help! =)

Discussion in 'Photography Beginners' Forum' started by Thru_These_Eyes, Jul 17, 2008.

  1. Thru_These_Eyes

    Thru_These_Eyes TPF Noob!

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    Tomorrow i am photographing a wedding of a family friend...there will be a photographer there already, they are just giving me some experience opportunity....I own a Canon Rebel XTi and I have read the manual over and over and i just don't understand how to change the aperture...and I would also just like some pointers/advice/tips on how to get the maximum quality an amateur could get....please help! =)
     
  2. Overread

    Overread has a hat around here somewhere Staff Member Supporting Member

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    switch to av mode on the mode dial - that is aperture priority mode. In that mode you can change your f number (aperture) using the values wheel (that wheel in front of your mode dial).
    You can also change in in manual mode by holding down the Av button on the back of the camera and turning the values wheel at the same time.

    Can't help with the latter problem save to say practise, practise and then practise some more!
     
  3. bullitt453

    bullitt453 TPF Noob!

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    To change the aperture, set the camera to Aperture Priority mode (I believe Canon calls it Av on the dial) or full Manual mode. I would recommend using aperture priority and let the camera handle shutter speed settings. Once set on A priority, you can use your scroll wheel to adjust your f stops. Just remember, the smaller the aperture (higher f number) the longer the shutter will have to be open.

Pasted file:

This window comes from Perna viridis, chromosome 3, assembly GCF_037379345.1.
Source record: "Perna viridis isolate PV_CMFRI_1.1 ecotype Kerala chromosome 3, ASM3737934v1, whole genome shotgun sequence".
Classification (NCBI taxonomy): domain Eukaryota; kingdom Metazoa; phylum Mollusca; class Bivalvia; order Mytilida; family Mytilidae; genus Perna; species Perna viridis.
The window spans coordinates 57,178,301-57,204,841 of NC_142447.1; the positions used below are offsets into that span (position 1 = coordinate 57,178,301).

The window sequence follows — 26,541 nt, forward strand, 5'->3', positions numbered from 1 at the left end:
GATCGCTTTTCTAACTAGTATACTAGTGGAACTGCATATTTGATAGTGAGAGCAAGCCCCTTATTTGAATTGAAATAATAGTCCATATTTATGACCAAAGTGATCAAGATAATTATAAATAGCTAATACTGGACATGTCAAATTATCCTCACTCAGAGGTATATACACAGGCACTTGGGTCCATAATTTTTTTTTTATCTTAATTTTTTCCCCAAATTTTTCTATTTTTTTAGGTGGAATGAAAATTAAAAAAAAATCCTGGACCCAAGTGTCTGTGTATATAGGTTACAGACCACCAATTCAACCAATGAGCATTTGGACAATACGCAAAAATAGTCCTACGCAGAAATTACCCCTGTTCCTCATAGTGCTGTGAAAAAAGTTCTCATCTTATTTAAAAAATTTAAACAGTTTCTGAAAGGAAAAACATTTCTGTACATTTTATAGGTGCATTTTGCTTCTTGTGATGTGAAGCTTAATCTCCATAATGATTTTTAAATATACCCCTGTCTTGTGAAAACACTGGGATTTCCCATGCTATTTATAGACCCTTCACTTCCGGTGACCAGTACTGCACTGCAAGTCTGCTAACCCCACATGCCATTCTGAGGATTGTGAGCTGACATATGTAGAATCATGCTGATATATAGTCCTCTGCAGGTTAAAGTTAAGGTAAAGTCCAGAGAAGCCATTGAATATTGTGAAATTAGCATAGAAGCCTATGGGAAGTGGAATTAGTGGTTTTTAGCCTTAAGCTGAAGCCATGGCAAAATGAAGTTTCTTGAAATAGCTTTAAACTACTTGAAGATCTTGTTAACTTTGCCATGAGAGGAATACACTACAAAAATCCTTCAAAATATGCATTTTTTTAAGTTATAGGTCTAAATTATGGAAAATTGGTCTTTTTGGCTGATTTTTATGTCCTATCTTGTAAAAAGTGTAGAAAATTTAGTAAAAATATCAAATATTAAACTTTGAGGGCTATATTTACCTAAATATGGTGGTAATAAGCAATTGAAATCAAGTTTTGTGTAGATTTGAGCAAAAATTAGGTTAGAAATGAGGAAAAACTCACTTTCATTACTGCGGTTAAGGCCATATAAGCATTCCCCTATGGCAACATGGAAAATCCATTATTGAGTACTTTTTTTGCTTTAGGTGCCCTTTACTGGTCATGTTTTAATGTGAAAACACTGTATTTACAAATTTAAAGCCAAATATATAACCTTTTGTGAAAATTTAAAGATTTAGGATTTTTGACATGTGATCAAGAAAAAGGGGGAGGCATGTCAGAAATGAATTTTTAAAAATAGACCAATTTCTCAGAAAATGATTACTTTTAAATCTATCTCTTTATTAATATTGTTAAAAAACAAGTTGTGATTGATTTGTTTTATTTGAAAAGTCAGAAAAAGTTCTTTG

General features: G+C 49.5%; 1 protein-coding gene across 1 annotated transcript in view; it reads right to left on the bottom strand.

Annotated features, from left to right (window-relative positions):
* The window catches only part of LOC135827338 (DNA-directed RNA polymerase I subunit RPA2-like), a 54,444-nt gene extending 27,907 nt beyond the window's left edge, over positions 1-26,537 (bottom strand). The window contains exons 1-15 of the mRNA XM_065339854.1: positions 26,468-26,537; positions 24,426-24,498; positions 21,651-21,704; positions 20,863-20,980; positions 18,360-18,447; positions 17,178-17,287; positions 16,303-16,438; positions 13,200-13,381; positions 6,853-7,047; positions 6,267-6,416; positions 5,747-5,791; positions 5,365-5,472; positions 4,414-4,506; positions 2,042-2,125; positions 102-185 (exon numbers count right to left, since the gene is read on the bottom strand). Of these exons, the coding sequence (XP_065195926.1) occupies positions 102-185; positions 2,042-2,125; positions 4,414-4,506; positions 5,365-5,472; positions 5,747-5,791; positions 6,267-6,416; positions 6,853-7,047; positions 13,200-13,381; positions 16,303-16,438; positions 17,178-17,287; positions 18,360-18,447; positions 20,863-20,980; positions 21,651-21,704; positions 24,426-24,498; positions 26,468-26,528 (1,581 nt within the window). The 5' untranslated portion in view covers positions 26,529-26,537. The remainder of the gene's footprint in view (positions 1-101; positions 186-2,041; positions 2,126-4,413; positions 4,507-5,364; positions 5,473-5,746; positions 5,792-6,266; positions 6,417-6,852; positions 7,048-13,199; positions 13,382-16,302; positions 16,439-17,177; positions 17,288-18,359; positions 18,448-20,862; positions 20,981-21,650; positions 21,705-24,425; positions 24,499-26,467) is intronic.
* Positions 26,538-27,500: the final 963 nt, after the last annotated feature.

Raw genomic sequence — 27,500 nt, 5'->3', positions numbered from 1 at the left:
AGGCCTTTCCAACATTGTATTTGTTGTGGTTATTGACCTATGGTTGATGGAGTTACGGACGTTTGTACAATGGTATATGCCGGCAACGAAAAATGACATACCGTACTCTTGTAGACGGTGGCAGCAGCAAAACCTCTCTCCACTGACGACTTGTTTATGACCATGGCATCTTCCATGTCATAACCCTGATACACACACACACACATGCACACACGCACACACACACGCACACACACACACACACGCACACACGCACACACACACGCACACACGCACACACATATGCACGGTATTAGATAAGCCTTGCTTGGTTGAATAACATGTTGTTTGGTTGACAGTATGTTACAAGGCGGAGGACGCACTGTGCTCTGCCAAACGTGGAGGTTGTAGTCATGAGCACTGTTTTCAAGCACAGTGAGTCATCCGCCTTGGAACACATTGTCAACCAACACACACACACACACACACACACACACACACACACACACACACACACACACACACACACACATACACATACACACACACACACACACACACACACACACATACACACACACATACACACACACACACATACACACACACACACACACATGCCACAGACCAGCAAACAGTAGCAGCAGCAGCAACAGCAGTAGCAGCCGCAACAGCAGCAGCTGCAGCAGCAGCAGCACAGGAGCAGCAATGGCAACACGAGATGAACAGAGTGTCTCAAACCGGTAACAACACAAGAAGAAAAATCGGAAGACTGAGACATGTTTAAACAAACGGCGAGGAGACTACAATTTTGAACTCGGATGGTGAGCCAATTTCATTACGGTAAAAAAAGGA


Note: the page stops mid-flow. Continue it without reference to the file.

4. tirediron

    tirediron Watch the Birdy! Staff Member Supporting Member

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    Overread and bullitt make good points; practice and DoF. Appropriate DoF is key to good wedding shots. In addition to requiring longer exposures, smaller apetures will give you a greater DoF (more of the image is sharply focused). This is good, right? Nope, not always. Often there is an unattractive background that you want to obscure. The best way to do this is to leave it out of focus. Spend some time learning how to control your camera.

    Others may disagree, but my suggestion is to use your camera in Shutter Priority (Not sure of the Canon-ese for that) and set it at between 1/125 and 1/200. That is fast enough to freeze movement. The danger, IMO, of using apeture priority is that you can lose track of the shutter speed when adusting your apeture to get that critical DoF and wind up taking a whole series of shots at 1/30 or lower and finding them too soft to use. Better to have a little less than ideal DoF and a crisp shot.

    Keep your ISO as low as you can, but don't be afraid to crank it up to get 'that shot' if you need to. Do some research/practice, and find out what your camera's acceptable high ISO threshold is.

    Take an hour or two and surf the 'sites of wedding photographers; look at different poses and and styles they use; ensure you know (either from the main shooter or the family) if there are any special poses, requirements, etc that they want captured.

    There are a LOT of really good wedding photographers here; I hope they pitch in.

    Good luck!
     
  5. Thru_These_Eyes

    Thru_These_Eyes TPF Noob!

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    what is DoF
     
  6. Thru_These_Eyes

    Thru_These_Eyes TPF Noob!

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    oh my goodness, nevermind that question....i just had a blonde moment.
     
  7. prodigy2k7

    prodigy2k7 No longer a newbie, moving up!

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    LOL
     
  8. Joves

    Joves No longer a newbie, moving up!

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    Also give the hired photog alot of room.
     
  9. prodigy2k7

    prodigy2k7 No longer a newbie, moving up!

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    Yes, I talked to the photographer at my cousin's wedding just to make a friend and be nice and not to get in the way. If you kind of ignore him get in his way he might get mad... Im not suggesting to talk to him/her but im suggesting to stay out of way. I try to stay behind him or to the side, never infront. Try not to be on the opposite side of his subject (lets say during a dance) I had to run and jump outa the way cuz the photographer was on the other side about to take a picture
     

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